Product typeRoasted grain beverage
OwnerPost Holdings
Introduced1895; 129 years ago (1895)[1]

Postum (US: /ˈpstəm/) is a powdered roasted grain beverage popular as a coffee substitute. The caffeine-free beverage was created by Post Cereal Company founder C. W. Post in 1895 and marketed as a healthier alternative to coffee.[2]: 93  Post was a student of John Harvey Kellogg, who believed that caffeine was unhealthy. Post Cereal Company eventually became General Foods, then merged to Kraft Foods Inc. in 1990. Eliza's Quest Foods now owns the trademark rights and secret recipe of Postum.

The "instant" drink mix version was developed in 1912, replacing the original brewed beverage.[3] Postum is made from roasted wheat bran and molasses. In addition to the original flavor, coffee-flavored and cocoa-flavored versions have been introduced.


When tested by the FDA, Postum had more acrylamide than any other product, by dry weight.[4] [5]


Advertisement from 1910

Lost Eyesight through Coffee Drinking

— Postum advertisement[2]: 95 

Postum quickly became popular, making Post wealthy. The aggressive advertising, with the slogan "There's a Reason", warned against the alleged dangers of coffee and caffeine, and promoted the benefits of Postum. When imitations appeared, the company introduced a cheaper drink called Monk's Brew that was identical to Postum, but discontinued it after competitors left the market. Instant Postum appeared in 1911.[2]: 93–98  A 1912 advertisement for Instant Postum is the earliest known use of the word “instant” to refer to a processed food that can be prepared immediately.[6]

Although the Post Cereal Company explicitly stated in its advertising that Postum did not taste like coffee and was not a coffee substitute,[7] the drink enjoyed an enormous rise in sales and popularity in the United States during World War II when coffee was rationed and people sought a replacement.[2]: 223 

Postum was sometimes marketed by a cartoon ghost named Mister Coffee Nerves,[8] who would appear in situations wherein people were shown in uncomfortable life situations (e.g., irritability, lack of sleep, lack of athletic prowess) due to their use of coffee and its negative effects. These cartoons always ended with the afflicted people switching to Postum and Mister Coffee Nerves fleeing until the next cartoon.[9] The company sponsored the radio shows Lum and Abner, Beulah and The Aldrich Family, and the radio version of Father Knows Best.

Postum was popular with members of the Church of Jesus Christ of Latter-day Saints and part of Mormon culture for many years because Mormons abstain from coffee.[10][11] It was also popular with those following religious dietary restrictions of Seventh-day Adventists.[12]

The US government used Postum as a code name for polonium,[13] used in the Urchin-style nuclear weapon initiators.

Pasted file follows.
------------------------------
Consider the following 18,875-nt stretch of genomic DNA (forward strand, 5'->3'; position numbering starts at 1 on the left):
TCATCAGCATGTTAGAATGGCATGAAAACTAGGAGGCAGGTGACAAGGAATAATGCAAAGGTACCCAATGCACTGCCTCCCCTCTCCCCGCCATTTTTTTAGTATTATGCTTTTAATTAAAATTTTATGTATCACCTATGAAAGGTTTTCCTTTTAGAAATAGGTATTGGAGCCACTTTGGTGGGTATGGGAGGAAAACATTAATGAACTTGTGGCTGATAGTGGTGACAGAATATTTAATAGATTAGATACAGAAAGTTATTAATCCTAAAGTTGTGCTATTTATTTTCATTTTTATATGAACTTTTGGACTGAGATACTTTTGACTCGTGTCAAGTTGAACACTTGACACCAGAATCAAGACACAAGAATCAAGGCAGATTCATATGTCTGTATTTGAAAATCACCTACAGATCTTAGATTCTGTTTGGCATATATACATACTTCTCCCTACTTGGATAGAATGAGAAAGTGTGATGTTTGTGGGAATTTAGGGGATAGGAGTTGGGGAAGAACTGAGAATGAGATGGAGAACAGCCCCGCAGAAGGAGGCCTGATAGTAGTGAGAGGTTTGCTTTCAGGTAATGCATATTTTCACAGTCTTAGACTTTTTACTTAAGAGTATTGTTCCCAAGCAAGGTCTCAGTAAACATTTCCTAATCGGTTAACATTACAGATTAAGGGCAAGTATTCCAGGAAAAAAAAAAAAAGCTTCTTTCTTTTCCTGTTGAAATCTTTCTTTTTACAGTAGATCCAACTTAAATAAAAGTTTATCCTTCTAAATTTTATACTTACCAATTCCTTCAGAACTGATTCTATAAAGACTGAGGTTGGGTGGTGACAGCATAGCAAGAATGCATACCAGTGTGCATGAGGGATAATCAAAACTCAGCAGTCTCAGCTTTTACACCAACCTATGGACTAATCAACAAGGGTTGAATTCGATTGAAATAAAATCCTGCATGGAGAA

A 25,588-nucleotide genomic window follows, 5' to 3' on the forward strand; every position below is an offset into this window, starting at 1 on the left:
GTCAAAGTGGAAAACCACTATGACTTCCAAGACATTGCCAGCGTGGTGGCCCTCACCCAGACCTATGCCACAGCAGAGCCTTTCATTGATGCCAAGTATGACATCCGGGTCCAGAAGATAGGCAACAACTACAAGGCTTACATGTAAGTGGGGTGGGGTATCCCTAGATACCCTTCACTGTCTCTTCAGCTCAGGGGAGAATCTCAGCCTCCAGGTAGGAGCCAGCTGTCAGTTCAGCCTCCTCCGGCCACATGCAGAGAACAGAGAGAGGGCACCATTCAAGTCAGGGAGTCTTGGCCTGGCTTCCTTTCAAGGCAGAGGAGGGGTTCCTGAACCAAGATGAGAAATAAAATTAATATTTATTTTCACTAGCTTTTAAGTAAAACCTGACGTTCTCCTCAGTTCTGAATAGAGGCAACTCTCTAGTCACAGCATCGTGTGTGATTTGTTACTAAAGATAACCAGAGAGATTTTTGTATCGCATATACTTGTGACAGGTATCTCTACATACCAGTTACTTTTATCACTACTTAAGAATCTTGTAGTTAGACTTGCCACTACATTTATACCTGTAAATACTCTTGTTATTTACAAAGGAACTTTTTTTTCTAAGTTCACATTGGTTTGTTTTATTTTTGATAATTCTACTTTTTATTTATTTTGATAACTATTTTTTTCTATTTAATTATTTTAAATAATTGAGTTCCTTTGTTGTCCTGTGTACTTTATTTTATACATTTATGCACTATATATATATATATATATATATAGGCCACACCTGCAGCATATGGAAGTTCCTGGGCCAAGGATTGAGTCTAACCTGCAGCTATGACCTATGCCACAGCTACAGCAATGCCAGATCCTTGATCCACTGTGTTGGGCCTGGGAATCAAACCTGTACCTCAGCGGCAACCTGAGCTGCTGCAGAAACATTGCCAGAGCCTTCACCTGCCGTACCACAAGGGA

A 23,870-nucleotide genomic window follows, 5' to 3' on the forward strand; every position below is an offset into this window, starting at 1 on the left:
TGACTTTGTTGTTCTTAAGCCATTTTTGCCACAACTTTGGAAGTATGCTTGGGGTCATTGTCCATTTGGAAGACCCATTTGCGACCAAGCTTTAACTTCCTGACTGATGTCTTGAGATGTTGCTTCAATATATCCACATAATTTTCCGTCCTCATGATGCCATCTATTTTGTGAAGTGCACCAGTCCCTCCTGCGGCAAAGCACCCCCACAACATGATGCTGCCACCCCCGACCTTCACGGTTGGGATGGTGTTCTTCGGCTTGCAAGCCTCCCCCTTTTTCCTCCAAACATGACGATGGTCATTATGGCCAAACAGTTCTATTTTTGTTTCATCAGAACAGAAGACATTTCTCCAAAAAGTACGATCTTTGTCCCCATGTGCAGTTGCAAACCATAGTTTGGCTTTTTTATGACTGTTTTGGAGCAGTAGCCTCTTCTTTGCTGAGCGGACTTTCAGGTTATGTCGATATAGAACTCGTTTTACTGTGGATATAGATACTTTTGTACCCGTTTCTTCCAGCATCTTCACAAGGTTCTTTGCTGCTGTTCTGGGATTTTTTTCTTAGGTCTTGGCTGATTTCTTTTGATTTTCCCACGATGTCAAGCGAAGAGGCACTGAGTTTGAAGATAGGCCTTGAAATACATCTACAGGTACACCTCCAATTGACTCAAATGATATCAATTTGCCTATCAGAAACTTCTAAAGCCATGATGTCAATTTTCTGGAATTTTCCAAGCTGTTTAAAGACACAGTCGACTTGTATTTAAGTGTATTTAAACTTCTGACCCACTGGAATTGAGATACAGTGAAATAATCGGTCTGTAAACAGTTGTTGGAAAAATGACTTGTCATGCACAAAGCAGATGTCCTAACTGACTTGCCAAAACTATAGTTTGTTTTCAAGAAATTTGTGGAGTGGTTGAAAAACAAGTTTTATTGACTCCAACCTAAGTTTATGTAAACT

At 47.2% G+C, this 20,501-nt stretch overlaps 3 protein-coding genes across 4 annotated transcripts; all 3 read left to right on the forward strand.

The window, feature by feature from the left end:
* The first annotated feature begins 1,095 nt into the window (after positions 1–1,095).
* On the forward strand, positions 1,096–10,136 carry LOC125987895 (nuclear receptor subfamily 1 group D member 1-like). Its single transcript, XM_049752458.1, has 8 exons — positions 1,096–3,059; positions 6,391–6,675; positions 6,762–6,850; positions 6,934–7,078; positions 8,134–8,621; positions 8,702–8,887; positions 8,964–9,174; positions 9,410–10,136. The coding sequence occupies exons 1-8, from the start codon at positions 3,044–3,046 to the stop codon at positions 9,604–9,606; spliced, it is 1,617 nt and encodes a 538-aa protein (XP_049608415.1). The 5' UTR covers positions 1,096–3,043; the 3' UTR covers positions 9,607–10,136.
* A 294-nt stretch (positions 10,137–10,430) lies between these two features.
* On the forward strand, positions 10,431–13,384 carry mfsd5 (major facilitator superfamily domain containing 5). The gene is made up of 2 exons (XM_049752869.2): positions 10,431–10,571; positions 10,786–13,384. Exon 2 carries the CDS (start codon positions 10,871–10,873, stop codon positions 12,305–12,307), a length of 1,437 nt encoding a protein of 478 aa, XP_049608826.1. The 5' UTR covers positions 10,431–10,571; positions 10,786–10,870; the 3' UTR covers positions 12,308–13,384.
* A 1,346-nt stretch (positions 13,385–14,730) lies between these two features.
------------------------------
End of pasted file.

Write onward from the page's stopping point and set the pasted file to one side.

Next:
Kraft discontinued production of Postum in 2007.[10][11][12][14] In May 2012, Kraft sold the Postum trademark and trade secret to Eliza's Quest Food, with Postum sold through[15] As of January 2013, Eliza's Quest Food succeeded in returning Postum to many grocery stores across the United States and Canada.[16]


See also


  1. ^ Our roots on Postum website
  2. ^ a b c d Pendergrast, Mark (2010) [2001]. Uncommon Grounds: The History of Coffee and How It Transformed Our World (Rev. ed.). New York City: Basic Books. ISBN 9780465018369. OCLC 609871227.
  3. ^ Clarke, R.J.; Macrae, R., eds. (1987), Coffee (Volume 5): Related Beverages, Springer, pp. 98–99, ISBN 9781851661039
  4. ^ "FDA produces most extensive list of acrylamide content in foods". 7 August 2006. Retrieved 17 January 2024.
  5. ^ "FDA-Measured Acrylamide Levels" (PDF). OEHHA. Archived from the original (PDF) on 2012-02-08.
  6. ^ "instant". Oxford English Dictionary (Online ed.). Oxford University Press. doi:10.1093/OED/1092511898. (Subscription or participating institution membership required.)
  7. ^ "Now, how did I ever get that idea?". Life (advertisement). 1942-11-23. p. 73. Retrieved November 22, 2011.
  8. ^ Young, William H.; Young, Nancy K. (2007), "Coffee & Tea", The Great Depression in America: A Cultural Encyclopedia, Volume 1, Westport, CT: Greenwood Publishing, p. 101, ISBN 978-0-313-33521-1
  9. ^ Lileks, James. "The Adventures of Mr. Coffee Nerves". Retrieved 2008-03-01.
  10. ^ a b Israelsen-Hartley, Sara (January 1, 2008), "Fans in withdrawal from coffee substitute Postum", Deseret News, retrieved 2012-11-21
  11. ^ a b Stephenson, Kathy (January 1, 2008), "Mormons mourn Postum's passing", The Salt Lake Tribune, retrieved 2012-11-21
  12. ^ a b Rowe, Taashi (January 16, 2008). "Goodbye to Postum". Adventist News Network. Retrieved 2014-07-20.
  13. ^ Injecting Polonium into Humans, Federation of American Scientists, December 12th, 2006 by Steven Aftergood
  14. ^ Fisher, Jenna (March 12, 2008), "Can Postum fans revive their beloved beverage?", The Christian Science Monitor, retrieved 2012-11-21
  15. ^ "About our product",, Eliza's Quest Foods, archived from the original on 2012-07-13, retrieved 2013-01-31
  16. ^ "Where To Buy",, Eliza's Quest Foods, archived from the original on 2013-01-31, retrieved 2013-01-31

Further reading

In popular culture

In "All by Herself", episode 14 of season 5 of The Facts of Life, Mrs. Garrett offers the girls a nice, piping hot cup of Postum.

In "The Pez Dispenser", episode 14 of season 3 of Seinfeld, George and Jerry briefly discuss how Postum is underrated as a drink.

Post Holdings, Inc.